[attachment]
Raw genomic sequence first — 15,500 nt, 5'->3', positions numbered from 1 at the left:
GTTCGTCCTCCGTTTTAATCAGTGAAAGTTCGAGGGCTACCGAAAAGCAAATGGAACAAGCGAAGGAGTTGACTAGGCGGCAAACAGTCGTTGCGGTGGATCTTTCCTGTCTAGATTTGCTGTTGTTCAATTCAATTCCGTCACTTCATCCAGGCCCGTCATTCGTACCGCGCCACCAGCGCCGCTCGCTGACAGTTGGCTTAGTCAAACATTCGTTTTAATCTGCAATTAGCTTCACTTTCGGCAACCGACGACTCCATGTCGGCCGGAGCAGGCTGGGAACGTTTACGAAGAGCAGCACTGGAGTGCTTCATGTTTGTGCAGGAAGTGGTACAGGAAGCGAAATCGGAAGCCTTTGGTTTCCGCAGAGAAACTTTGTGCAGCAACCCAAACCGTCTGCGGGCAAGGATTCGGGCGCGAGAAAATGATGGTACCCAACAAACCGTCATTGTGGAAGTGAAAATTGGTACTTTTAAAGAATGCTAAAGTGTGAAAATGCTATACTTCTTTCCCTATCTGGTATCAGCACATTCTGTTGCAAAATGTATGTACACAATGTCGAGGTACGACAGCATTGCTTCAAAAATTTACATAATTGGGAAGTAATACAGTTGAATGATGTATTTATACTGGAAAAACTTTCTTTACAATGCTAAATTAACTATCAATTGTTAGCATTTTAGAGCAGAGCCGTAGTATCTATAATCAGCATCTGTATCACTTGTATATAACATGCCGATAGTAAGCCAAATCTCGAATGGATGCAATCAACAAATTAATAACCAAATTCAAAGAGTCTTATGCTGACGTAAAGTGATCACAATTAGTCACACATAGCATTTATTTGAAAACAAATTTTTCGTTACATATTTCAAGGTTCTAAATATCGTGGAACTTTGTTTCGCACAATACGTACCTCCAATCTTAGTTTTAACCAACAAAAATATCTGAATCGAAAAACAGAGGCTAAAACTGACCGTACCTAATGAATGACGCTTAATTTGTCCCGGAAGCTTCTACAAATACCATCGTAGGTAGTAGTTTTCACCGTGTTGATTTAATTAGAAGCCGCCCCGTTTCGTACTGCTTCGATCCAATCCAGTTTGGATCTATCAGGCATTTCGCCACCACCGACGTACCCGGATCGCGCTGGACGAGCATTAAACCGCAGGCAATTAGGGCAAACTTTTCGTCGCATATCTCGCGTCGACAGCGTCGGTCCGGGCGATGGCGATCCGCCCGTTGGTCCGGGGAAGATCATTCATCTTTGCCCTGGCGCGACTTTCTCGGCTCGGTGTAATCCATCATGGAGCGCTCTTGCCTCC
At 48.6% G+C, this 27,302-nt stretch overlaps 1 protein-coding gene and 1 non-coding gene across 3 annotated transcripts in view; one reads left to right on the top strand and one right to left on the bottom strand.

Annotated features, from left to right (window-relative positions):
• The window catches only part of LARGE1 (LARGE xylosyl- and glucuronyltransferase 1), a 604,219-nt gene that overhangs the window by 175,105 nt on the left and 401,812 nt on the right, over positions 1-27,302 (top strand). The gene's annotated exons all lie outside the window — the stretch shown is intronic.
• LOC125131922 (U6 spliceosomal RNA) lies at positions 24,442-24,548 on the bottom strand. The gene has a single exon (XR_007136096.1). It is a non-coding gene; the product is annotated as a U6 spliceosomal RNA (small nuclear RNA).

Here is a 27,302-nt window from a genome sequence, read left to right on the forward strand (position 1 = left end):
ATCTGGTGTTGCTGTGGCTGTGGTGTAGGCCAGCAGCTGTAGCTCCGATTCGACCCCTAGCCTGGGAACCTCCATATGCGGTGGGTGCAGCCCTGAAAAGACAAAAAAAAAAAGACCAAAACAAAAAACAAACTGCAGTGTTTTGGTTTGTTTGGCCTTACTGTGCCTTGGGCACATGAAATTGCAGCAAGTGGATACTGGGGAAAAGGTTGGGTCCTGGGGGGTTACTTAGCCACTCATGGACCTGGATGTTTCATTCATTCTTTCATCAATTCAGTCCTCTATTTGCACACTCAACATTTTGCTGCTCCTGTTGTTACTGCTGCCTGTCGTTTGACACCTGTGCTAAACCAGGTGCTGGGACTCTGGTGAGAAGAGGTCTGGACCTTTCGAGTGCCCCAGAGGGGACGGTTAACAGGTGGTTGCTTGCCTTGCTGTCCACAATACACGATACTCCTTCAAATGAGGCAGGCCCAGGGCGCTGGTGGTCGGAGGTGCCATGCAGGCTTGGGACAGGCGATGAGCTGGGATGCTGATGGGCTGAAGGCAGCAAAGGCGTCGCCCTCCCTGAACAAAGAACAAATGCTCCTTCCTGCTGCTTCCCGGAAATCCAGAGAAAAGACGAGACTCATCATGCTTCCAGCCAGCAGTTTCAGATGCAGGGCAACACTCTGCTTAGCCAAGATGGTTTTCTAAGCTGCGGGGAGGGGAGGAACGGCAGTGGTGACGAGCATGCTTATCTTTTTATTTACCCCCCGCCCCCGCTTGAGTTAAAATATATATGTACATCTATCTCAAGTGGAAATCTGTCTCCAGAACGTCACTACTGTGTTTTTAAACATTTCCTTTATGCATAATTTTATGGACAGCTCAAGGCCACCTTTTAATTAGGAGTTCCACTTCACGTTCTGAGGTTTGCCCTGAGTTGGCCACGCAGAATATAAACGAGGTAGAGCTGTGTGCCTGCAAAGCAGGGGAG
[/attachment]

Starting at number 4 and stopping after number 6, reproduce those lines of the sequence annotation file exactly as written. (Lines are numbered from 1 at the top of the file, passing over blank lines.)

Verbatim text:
Annotated features, from left to right (window-relative positions):
• The window catches only part of LARGE1 (LARGE xylosyl- and glucuronyltransferase 1), a 604,219-nt gene that overhangs the window by 175,105 nt on the left and 401,812 nt on the right, over positions 1-27,302 (top strand). The gene's annotated exons all lie outside the window — the stretch shown is intronic.
• LOC125131922 (U6 spliceosomal RNA) lies at positions 24,442-24,548 on the bottom strand. The gene has a single exon (XR_007136096.1). It is a non-coding gene; the product is annotated as a U6 spliceosomal RNA (small nuclear RNA).